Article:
Wills & Estates

by Wes Cowell; updated 13 February 2016 -- suggest a correction

 

A divorce invalidates any bequests to a former spouse — even if the will was prepared before the marriage.  Need advice?   Callleave your info, or schedulescheduleschedule a consult.

 

Illinois’ Probate Act says that once a couple divorces, any language in their wills that would have left property to their (now former) spouse is not enforceable.  If you expect to inherit money from your former spouse – even if the language is specific in the will – the inheritance won’t happen once the divorce is finalized.  A new, post-divorce will must be prepared and executed.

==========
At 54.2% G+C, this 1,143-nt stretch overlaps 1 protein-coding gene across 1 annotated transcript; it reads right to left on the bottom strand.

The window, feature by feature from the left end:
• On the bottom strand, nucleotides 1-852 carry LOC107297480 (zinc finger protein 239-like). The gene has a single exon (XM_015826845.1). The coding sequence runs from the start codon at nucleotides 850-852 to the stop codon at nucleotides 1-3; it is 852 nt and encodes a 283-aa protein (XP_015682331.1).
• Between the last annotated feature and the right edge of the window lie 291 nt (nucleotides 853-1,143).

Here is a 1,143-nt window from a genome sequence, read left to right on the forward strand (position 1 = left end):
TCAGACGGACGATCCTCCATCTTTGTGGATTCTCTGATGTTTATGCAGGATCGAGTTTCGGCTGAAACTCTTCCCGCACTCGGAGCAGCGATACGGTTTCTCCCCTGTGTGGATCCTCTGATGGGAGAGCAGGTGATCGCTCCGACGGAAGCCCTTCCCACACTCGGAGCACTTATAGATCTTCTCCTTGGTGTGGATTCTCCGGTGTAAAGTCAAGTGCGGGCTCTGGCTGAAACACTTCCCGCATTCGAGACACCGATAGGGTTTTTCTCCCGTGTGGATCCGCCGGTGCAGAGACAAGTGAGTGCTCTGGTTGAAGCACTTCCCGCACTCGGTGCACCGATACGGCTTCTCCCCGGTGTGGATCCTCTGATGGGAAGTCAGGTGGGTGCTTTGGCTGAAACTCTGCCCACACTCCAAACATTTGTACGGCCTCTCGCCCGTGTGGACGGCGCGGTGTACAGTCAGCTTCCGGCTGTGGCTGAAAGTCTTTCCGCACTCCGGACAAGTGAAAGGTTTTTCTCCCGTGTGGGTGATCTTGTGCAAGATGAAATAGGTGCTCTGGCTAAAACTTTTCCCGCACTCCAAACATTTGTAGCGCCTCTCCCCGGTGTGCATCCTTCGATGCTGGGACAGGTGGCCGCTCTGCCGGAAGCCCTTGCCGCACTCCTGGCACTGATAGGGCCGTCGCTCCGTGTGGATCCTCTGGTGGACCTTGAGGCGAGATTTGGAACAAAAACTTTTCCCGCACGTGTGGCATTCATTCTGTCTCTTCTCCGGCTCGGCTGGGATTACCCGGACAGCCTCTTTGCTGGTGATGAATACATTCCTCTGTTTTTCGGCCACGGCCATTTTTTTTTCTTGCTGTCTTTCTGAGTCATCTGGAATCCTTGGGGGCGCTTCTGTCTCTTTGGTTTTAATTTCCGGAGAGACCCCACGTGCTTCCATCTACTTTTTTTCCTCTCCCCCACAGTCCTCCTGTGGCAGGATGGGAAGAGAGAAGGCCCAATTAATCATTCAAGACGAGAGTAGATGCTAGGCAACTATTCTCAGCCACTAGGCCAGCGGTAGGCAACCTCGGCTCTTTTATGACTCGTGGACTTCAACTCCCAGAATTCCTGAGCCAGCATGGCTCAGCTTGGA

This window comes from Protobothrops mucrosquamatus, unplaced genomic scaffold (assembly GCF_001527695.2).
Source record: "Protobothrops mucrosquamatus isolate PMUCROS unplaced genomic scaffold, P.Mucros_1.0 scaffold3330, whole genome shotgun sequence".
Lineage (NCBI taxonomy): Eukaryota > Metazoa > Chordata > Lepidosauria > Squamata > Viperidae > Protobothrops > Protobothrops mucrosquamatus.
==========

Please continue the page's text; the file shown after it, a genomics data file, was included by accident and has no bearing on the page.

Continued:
Even when a person names a friend as a beneficiary under his will, marries that friend, a subsequent divorce absolutely revokes any legacy or devise to the friend / former-spouse.  The revocation-by-divorce provision of the Probate Act applies whether the testator executed his will before or after his marriage and prevents a devisee (one who inherits) from taking the estate she would have received had she never married the testator.  In re:  Estate of Forest, 302 Ill.App.3d 1021, 706 N.E.2d 1043 (3d Dist., 1999).

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